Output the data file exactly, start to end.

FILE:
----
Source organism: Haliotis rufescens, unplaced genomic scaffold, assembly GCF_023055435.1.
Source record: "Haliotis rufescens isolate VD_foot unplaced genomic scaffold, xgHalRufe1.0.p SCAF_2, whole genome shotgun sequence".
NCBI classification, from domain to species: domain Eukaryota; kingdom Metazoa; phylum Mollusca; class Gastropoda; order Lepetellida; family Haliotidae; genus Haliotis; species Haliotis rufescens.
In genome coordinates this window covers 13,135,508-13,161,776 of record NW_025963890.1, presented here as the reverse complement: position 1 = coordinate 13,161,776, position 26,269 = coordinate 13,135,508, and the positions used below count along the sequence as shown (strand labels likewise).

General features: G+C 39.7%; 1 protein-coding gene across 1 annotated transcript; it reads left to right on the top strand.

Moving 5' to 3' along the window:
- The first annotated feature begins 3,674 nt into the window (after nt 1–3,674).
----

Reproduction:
Source organism: Haliotis rufescens, unplaced genomic scaffold, assembly GCF_023055435.1.
Source record: "Haliotis rufescens isolate VD_foot unplaced genomic scaffold, xgHalRufe1.0.p SCAF_2, whole genome shotgun sequence".
NCBI classification, from domain to species: domain Eukaryota; kingdom Metazoa; phylum Mollusca; class Gastropoda; order Lepetellida; family Haliotidae; genus Haliotis; species Haliotis rufescens.
In genome coordinates this window covers 13,135,508-13,161,776 of record NW_025963890.1, presented here as the reverse complement: position 1 = coordinate 13,161,776, position 26,269 = coordinate 13,135,508, and the positions used below count along the sequence as shown (strand labels likewise).

General features: G+C 39.7%; 1 protein-coding gene across 1 annotated transcript; it reads left to right on the top strand.

Moving 5' to 3' along the window:
- The first annotated feature begins 3,674 nt into the window (after nt 1–3,674).